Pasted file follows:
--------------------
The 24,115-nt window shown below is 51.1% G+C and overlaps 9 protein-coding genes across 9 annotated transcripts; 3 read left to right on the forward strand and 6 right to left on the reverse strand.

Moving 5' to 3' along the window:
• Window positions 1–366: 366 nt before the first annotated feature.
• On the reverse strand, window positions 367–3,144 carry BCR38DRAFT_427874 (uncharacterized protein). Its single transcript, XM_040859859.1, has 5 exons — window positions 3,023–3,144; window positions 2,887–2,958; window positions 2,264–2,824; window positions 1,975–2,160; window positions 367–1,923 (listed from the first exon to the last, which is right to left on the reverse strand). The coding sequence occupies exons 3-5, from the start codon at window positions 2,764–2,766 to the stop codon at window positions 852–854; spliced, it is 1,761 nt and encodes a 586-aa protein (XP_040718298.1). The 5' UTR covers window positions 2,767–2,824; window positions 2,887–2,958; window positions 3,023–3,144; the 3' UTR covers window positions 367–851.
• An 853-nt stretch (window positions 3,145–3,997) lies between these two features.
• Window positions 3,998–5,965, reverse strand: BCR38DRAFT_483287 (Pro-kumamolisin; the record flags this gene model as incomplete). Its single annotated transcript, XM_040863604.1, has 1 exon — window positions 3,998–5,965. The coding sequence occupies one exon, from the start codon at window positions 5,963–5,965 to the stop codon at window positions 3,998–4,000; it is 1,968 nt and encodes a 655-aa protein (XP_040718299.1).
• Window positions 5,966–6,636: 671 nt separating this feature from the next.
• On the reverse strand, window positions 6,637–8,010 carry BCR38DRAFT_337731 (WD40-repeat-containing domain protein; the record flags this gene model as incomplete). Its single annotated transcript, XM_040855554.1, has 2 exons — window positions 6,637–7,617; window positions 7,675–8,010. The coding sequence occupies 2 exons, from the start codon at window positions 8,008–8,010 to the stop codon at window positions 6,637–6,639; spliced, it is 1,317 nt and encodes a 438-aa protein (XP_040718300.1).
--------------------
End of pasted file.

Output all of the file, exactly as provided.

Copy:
The 24,115-nt window shown below is 51.1% G+C and overlaps 9 protein-coding genes across 9 annotated transcripts; 3 read left to right on the forward strand and 6 right to left on the reverse strand.

Moving 5' to 3' along the window:
• Window positions 1–366: 366 nt before the first annotated feature.
• On the reverse strand, window positions 367–3,144 carry BCR38DRAFT_427874 (uncharacterized protein). Its single transcript, XM_040859859.1, has 5 exons — window positions 3,023–3,144; window positions 2,887–2,958; window positions 2,264–2,824; window positions 1,975–2,160; window positions 367–1,923 (listed from the first exon to the last, which is right to left on the reverse strand). The coding sequence occupies exons 3-5, from the start codon at window positions 2,764–2,766 to the stop codon at window positions 852–854; spliced, it is 1,761 nt and encodes a 586-aa protein (XP_040718298.1). The 5' UTR covers window positions 2,767–2,824; window positions 2,887–2,958; window positions 3,023–3,144; the 3' UTR covers window positions 367–851.
• An 853-nt stretch (window positions 3,145–3,997) lies between these two features.
• Window positions 3,998–5,965, reverse strand: BCR38DRAFT_483287 (Pro-kumamolisin; the record flags this gene model as incomplete). Its single annotated transcript, XM_040863604.1, has 1 exon — window positions 3,998–5,965. The coding sequence occupies one exon, from the start codon at window positions 5,963–5,965 to the stop codon at window positions 3,998–4,000; it is 1,968 nt and encodes a 655-aa protein (XP_040718299.1).
• Window positions 5,966–6,636: 671 nt separating this feature from the next.
• On the reverse strand, window positions 6,637–8,010 carry BCR38DRAFT_337731 (WD40-repeat-containing domain protein; the record flags this gene model as incomplete). Its single annotated transcript, XM_040855554.1, has 2 exons — window positions 6,637–7,617; window positions 7,675–8,010. The coding sequence occupies 2 exons, from the start codon at window positions 8,008–8,010 to the stop codon at window positions 6,637–6,639; spliced, it is 1,317 nt and encodes a 438-aa protein (XP_040718300.1).